|MAHAJAN, AVANIKA - University Of New Mexico|
|YOUSSEFF, LAMA - Damascus University|
|CLEYRAT, CEDRIC - University Of New Mexico|
|GRATTAN, RACHEL - University Of New Mexico|
|LUCERO, SHAYNA - University Of New Mexico|
|ERASMUS, FRANK - University Of New Mexico|
|JACOBSON, BRUNA - University Of New Mexico|
|TAPIA, LYDIA - University Of New Mexico|
|HLAVACEK, WILLIAM - University Of New Mexico|
|SCHUYLER, MARK - University Of New Mexico|
|WILSON, BRIDGET - University Of New Mexico|
Submitted to: Journal of Immunology
Publication Type: Peer Reviewed Journal
Publication Acceptance Date: 12/5/2016
Publication Date: 2/1/2017
Citation: Mahajan, A., Yousseff, L.A., Cleyrat, C., Grattan, R., Lucero, S., Mattison, C.P., Erasmus, F.M., Jacobson, B., Tapia, L., Hlavacek, W.S., Schuyler, M., Wilson, B.S. 2017. Allergen valency, dose and FcERI occupancy set thresholds for secretory responses to Pen a 1 and motivate design of hypoallergens. Journal of Immunology. 198:1034-1046. doi:10.4049/jimmunol.1601334.
Interpretive Summary: Eight foods including tree nut, peanut, soy, wheat, milk, egg, fish and sea foods such as shrimp are responsible for the majority of food allergy. Tropomyosin is a common food allergen found in shrimp and other shellfish. Allergic responses require the cross-linking of a receptor with allergen molecules such as (tropomyosin) to activate a cellular response. We demonstrate that the cellular response to shrimp tropomyosin is linked to the number of antibody receptor-tropomyosin complexes, as well as the concentration of tropomyosin and its ability to be bound by antibodies. We modeled the concentration dependent response of immune cells to provide information on the provided information on receptor complex formation. We found that maximal degranulation occurred when approximately 1000 receptor-tropomyosin complexes were cross linked. Prolonged periods of protease digestion, to mimic what occurs in the stomach, were required to diminish cellular responses. Small tropomyosin fragments produced in the lab were relatively weak at cellular allergen activation. Our findings represent a starting point for the design of promising hypoallergens (weaker allergens) for immunotherapy.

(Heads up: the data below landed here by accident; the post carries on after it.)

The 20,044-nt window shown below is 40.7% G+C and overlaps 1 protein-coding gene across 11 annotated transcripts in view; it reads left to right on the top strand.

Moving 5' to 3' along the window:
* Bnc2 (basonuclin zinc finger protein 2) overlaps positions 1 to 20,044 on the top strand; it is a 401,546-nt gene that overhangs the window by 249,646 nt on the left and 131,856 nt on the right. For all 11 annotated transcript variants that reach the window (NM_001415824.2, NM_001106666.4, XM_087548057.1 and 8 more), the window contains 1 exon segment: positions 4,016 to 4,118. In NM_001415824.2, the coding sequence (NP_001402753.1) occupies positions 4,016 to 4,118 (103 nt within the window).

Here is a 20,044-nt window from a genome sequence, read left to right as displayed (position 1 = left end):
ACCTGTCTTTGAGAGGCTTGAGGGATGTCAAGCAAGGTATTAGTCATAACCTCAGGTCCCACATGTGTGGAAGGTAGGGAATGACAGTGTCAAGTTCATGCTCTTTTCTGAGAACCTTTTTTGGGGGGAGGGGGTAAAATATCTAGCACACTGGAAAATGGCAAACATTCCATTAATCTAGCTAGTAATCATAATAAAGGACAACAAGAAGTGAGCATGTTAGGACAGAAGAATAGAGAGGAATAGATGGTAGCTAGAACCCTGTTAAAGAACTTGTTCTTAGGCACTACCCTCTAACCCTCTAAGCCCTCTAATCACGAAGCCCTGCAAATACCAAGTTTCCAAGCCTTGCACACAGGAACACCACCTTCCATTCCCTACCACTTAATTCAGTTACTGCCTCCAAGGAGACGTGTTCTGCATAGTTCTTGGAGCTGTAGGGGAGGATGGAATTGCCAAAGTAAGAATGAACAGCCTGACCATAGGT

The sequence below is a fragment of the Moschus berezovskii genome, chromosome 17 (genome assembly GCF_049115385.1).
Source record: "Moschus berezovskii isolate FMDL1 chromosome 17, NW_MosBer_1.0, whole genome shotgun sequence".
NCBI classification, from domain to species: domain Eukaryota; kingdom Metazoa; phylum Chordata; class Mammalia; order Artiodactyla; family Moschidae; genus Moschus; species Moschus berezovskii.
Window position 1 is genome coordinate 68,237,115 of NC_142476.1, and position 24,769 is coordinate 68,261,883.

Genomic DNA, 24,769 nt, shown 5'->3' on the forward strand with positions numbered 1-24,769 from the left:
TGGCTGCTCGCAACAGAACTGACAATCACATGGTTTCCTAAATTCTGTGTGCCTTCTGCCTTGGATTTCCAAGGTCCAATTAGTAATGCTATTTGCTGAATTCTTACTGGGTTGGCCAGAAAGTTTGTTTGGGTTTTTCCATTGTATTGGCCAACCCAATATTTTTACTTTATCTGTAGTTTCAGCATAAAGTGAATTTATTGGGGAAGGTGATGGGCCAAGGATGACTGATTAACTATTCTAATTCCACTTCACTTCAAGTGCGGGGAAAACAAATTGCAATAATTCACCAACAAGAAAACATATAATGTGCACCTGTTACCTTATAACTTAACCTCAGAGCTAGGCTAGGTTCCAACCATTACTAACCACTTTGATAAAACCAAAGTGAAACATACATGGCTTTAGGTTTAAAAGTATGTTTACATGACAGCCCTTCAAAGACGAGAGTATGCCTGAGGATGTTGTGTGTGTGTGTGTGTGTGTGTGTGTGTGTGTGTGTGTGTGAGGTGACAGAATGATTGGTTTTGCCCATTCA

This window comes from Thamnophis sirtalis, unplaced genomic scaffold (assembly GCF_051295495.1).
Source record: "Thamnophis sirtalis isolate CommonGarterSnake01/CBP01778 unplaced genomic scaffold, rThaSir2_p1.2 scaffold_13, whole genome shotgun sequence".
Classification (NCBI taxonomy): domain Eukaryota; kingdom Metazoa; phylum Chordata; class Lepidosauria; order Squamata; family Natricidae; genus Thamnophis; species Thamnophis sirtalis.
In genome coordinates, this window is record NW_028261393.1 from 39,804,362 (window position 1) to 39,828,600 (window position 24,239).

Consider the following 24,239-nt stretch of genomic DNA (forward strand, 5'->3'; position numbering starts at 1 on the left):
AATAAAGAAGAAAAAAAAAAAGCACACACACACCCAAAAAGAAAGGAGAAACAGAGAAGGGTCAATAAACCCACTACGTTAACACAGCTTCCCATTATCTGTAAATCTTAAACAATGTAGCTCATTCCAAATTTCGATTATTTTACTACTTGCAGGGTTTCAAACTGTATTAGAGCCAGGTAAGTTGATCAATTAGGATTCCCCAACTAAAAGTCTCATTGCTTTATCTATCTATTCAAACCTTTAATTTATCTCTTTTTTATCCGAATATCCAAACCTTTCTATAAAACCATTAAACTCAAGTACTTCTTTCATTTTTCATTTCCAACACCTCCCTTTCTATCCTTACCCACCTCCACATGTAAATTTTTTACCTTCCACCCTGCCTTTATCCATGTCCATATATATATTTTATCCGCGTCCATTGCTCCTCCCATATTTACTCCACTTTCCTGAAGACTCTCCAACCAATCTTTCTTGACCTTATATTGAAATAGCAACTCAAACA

Technical Abstract: Antigen-mediated cross-linking of IgE-Fc'RI complexes activates mast cells and basophils, initiating the allergic response. Of 34 donors recruited having self-reported shrimp allergy, only 35% had significant levels of shrimp-specific IgE in serum and measurable basophil secretory responses to recombinant Pen a 1 (shrimp tropomyosin). We report that degranulation is linked to the number of Fc'RI occupied with allergen-specific IgE, as well as the dose and valency of Pen a 1. Using CRISPR-based gene editing, rat basophilic leukemia (hRBLr'ko) cells were created that exclusively express the hFc'RI' subunit. Pen a 1 specific-IgE (IgEpen a 1) was affinity purified from shrimp positive plasma. Cells primed with a range of IgEpen a 1 and challenged with Pen a 1 show a bell-shaped dose response for secretion, with optimal Pen a 1 doses of 0.1-10 ng/ml. A rule-based mathematical model provided information on receptor aggregation kinetics based upon Fc'RI occupancy with IgE and allergen dose. Maximal degranulation was elicited when ~1000 IgE-Fc'RI complexes were crosslinked with full length Pen a 1 (IgE epitope valency of 10+), although measurable responses were achieved with only a few hundred Fc'RI engaged. Prolonged periods of pepsin-mediated Pen a 1 proteolysis, which simulates gastric digestion, were required to diminish secretory responses. Recombinant fragments (60-79 amino acids), that together span the entire length of tropomyosin, were relatively weak secretagogues. These fragments have reduced dimerization capacity, compete with intact Pen a 1 for binding to IgE-Fc'RI complexes, and represent a starting point for the design of promising hypoallergens for immunotherapy.